This was something originally discussed during a presentation given by Charles Brian Quinn of the Big Nerd Ranch at acts_as_conference. He was discussing what he had learned from instructing a Ruby on Rails Bootcamp to many people both new to programming and new to Rails.

One particular slide that stood out was along the lines of never using foo and bar as examples when trying to teach someone to program. His reasoning was very simple.

Which is easier to understand?

baz = foo + bar


answer = first_number + second_number

It's happened many times myself when explaining something and I immediately jump to the go to foo bar placeholders but then realize my mistake and make the example make a lot more sense by using a real world scenario.

This is especially applicable when trying to teach someone who has had no programming exposure and you end up needing explain foo and bar before explaining what you're actually trying to teach.

However, using foo and bar for experienced programmers seems OK, though I personally think, along with Charles, that it's something that needs to change.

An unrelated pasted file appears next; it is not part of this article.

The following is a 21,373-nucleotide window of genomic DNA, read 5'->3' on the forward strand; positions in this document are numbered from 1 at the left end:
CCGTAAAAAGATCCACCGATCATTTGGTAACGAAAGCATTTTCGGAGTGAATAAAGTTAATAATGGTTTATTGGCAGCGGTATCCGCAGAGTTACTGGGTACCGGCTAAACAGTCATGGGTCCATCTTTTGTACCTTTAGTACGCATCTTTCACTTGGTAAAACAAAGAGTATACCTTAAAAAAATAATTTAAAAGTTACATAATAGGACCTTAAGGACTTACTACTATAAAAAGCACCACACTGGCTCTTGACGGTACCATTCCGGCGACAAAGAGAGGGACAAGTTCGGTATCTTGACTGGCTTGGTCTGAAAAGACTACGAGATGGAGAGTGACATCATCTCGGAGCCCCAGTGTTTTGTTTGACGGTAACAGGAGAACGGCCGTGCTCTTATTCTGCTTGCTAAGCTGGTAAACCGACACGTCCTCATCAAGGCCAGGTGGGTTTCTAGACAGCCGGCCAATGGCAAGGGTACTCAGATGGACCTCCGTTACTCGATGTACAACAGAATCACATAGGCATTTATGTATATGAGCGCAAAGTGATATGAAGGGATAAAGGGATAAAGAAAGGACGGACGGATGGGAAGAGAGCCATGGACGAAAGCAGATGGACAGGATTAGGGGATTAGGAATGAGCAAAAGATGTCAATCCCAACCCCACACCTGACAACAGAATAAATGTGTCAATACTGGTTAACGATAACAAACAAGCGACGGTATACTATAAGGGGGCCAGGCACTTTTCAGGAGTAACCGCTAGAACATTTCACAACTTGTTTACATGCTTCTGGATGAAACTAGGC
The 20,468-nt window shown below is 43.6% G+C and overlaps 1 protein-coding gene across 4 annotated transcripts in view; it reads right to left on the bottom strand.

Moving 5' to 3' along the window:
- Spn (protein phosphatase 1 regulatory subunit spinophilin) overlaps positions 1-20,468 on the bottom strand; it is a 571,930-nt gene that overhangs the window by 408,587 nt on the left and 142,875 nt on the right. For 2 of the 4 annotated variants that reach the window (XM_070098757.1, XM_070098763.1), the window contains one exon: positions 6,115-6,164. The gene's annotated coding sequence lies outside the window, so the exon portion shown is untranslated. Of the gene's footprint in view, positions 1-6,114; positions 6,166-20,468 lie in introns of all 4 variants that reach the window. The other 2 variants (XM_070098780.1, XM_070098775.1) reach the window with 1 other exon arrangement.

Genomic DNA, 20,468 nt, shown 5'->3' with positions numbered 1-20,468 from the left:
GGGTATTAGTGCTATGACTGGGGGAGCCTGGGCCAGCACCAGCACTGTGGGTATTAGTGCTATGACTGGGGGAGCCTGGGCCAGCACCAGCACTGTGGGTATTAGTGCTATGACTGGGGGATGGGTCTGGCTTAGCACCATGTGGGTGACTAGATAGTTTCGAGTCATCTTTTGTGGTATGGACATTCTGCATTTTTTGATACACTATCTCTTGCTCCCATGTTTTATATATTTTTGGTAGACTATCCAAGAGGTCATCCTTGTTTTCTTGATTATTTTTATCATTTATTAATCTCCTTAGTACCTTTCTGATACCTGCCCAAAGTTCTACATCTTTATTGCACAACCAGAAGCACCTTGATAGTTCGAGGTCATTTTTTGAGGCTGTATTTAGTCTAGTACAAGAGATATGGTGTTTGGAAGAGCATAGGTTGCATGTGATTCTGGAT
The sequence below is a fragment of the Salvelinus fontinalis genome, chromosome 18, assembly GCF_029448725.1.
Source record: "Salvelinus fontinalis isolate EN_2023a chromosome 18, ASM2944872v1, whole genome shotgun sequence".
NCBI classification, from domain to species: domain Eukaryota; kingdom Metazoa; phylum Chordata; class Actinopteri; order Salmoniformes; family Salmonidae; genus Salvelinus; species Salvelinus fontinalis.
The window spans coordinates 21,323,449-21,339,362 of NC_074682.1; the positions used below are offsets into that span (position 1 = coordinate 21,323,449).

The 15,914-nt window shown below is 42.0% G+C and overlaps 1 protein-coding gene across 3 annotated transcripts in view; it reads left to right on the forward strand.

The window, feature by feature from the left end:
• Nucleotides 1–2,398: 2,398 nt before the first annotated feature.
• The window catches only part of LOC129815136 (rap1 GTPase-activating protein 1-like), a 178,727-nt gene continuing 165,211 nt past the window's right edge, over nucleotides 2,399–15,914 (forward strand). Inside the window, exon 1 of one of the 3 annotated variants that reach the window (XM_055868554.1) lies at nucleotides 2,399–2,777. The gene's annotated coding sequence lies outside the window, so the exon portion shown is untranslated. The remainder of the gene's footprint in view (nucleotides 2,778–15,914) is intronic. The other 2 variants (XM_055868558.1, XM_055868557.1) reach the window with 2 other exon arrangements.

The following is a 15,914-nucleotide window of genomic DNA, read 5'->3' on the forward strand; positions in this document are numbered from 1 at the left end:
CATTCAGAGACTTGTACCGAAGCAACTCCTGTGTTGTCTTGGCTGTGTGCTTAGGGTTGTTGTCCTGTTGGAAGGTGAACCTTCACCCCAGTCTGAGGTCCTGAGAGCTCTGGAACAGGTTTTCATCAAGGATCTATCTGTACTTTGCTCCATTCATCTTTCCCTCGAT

A quick SO search for "foo" returns over 20 pages of results with foo being used in more ways that I can comprehend. And in some cases where I'm reading a question on a particular language and I'm doing so to help understand that language better. If applicable variable names are used instead of foo and bar, it makes it much easier to understand and interpret the problem. So for seasoned developers, the construct seems a bit flawed as well.

Is this a habit that will ever be able to be kicked? Why do you choose to foo bar or to not foo bar?

  • 2
    You try to teach people to use good variable names and the first thing you do is throwing "foo and bar" at them. I can say this is more frustrating for non english speakers as they get confused and don't understand what foo and bar is, and might think that foo and bar are language constructs. Jul 3, 2012 at 8:09